Mango Airlines staff call for company bailout to save cash-strapped airline
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Mango Airlines employees said they had no choice but to go to court to put the low-cost branch of state-owned SA Airways (SAA) on bail.
It comes after growing fears that the airline will not survive due to financial difficulties; employees had also not received their June wages. It was not clear whether they would receive their July wages. The Star understands that the cash-strapped SAA subsidiary was waiting for a cash injection.
The South African Cabin Crew Association (Sacca) said employees were working for free and facing financial problems. Union spokesman Zazi Nsibanyoni-Mugambi said there were other concerns within the airline, such as a ban on long-term bookings and lack of communication from management on the future of the company. The Star understands that the airliner employs more than 700 people.
“Basically we have now decided that we should put Mango into a corporate bailout. We don’t want to do it, but it’s about the survival of the airline; no one is talking about the solution for Mango, ”Nsibanyoni-Mugambi said.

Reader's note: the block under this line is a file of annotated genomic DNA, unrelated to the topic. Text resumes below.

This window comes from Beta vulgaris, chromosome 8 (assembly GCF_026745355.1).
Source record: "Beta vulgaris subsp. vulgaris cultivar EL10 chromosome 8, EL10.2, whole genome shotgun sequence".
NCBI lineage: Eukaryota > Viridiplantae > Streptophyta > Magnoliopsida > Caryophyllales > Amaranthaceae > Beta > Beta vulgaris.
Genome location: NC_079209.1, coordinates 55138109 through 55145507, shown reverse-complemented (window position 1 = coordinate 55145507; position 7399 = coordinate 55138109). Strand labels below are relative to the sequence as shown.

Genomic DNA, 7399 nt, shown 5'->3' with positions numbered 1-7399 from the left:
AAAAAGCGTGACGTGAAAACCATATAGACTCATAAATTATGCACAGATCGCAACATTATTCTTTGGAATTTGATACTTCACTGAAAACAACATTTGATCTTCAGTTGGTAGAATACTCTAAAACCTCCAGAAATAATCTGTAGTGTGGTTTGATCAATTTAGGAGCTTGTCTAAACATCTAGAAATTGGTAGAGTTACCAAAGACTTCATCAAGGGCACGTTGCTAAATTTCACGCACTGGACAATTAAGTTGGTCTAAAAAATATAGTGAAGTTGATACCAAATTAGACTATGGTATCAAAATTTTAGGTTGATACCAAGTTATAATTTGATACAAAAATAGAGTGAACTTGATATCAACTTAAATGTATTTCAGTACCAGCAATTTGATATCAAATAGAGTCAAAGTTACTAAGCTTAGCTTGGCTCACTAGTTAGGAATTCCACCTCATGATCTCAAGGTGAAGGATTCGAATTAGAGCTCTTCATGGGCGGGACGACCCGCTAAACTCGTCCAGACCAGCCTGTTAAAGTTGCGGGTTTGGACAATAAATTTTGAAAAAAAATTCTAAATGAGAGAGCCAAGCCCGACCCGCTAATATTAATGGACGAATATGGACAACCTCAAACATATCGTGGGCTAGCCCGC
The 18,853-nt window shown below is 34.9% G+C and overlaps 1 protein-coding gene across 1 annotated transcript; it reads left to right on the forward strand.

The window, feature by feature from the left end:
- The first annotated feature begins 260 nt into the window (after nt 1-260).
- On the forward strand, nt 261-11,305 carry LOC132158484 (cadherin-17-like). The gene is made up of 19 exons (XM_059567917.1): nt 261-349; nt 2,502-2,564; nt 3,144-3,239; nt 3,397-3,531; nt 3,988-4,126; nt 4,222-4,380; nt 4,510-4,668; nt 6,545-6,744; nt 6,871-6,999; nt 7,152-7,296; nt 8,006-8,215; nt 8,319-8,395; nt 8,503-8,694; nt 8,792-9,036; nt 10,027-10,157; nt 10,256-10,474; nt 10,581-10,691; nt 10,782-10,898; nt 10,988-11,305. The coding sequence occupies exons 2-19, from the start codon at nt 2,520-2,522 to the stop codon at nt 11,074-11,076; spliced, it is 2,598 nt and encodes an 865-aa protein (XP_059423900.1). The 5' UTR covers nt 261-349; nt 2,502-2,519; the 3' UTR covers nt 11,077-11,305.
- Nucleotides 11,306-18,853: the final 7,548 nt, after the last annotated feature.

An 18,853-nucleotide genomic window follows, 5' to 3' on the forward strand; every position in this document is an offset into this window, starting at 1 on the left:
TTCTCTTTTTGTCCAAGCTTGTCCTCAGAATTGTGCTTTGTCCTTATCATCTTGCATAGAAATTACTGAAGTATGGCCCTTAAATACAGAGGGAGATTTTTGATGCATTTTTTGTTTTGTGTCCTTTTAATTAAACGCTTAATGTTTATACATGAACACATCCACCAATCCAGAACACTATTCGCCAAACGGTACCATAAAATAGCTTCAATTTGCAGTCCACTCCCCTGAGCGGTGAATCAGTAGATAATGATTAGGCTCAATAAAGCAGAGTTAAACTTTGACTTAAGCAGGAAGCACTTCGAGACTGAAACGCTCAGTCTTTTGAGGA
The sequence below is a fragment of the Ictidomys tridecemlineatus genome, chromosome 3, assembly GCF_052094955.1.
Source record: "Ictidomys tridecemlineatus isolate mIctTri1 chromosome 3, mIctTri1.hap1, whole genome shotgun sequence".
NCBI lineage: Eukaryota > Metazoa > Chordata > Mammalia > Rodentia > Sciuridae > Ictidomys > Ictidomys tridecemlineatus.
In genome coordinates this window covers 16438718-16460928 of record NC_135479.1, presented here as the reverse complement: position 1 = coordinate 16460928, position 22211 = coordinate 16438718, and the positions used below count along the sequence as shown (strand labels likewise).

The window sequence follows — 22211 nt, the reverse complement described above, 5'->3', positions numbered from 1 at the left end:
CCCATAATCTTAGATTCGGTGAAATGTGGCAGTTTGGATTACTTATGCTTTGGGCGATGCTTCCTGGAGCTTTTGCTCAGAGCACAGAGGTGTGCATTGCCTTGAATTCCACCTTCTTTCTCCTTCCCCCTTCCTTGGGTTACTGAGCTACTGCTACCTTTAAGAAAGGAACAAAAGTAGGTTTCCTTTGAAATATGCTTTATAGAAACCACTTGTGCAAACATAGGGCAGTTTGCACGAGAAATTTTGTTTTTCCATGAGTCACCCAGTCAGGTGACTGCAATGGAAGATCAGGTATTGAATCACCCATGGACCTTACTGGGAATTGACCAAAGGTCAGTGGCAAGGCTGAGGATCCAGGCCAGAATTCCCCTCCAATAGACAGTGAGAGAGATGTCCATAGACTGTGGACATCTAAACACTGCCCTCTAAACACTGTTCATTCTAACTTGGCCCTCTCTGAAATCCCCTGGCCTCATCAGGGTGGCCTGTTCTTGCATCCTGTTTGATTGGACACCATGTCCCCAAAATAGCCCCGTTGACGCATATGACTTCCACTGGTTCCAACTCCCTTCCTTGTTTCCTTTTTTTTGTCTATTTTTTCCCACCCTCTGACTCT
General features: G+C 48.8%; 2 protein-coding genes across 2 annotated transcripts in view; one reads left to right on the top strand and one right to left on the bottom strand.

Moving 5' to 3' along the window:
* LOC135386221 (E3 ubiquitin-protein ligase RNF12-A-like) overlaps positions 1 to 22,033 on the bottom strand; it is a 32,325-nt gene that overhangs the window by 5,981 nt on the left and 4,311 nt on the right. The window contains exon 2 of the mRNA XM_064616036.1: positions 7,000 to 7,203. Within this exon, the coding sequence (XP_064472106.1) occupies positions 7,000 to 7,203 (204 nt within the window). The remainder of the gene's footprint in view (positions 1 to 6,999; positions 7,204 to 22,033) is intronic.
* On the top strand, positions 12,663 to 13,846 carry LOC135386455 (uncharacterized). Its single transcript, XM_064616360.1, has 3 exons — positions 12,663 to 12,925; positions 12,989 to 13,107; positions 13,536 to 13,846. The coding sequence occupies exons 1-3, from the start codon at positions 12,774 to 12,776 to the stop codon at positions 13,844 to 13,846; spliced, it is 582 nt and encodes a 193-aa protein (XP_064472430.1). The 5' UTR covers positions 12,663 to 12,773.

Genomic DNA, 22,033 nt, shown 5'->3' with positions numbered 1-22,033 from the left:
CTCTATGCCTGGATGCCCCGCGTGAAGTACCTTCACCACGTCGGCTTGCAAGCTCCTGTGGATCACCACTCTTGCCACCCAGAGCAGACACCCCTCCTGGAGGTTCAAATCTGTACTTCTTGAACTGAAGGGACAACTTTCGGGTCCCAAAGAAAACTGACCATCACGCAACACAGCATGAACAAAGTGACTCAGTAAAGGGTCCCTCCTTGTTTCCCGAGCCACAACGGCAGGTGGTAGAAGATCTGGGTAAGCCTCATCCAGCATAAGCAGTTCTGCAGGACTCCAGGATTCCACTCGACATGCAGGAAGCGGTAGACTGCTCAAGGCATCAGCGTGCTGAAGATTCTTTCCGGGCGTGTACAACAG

She said the corporate bailout would likely lead to a restructuring of the company. There were high hopes that such a move could save jobs. The union said it was also unsure how the sale of SAA would impact the low-cost airline.
“We are not getting any response from the Ministry of Public Enterprises. The way things are going, we have no choice; we are between a rock and a hard place. Mango is not overstaffed, he just needs to be restructured. We think it could be a positive thing, ”added Nsibanyoni-Mugambi.
Mango Pilots Association president Jordan Butler said pilots also owed about six months of their wages. He said that the lack of payment of wages and the secrecy of the SOEs weighed heavily on the pilots.
“People had to move in with their parents, some cannot pay for their medical care, some have lost their cars. It really doesn’t suit a lot of our members, ”said Butler.
He added that the pilots really wanted to make sure the airline survived because there was less chance that the pilots employed by Mango could find other jobs in the current economic climate.
“The only option would be for us to go overseas, but even there the situation is not good, so we’re going to have to fight for our jobs,” Butler said.
Mango Airlines declined to comment on the matter. State Enterprise Department spokesperson Richard Mantu was not available for comment.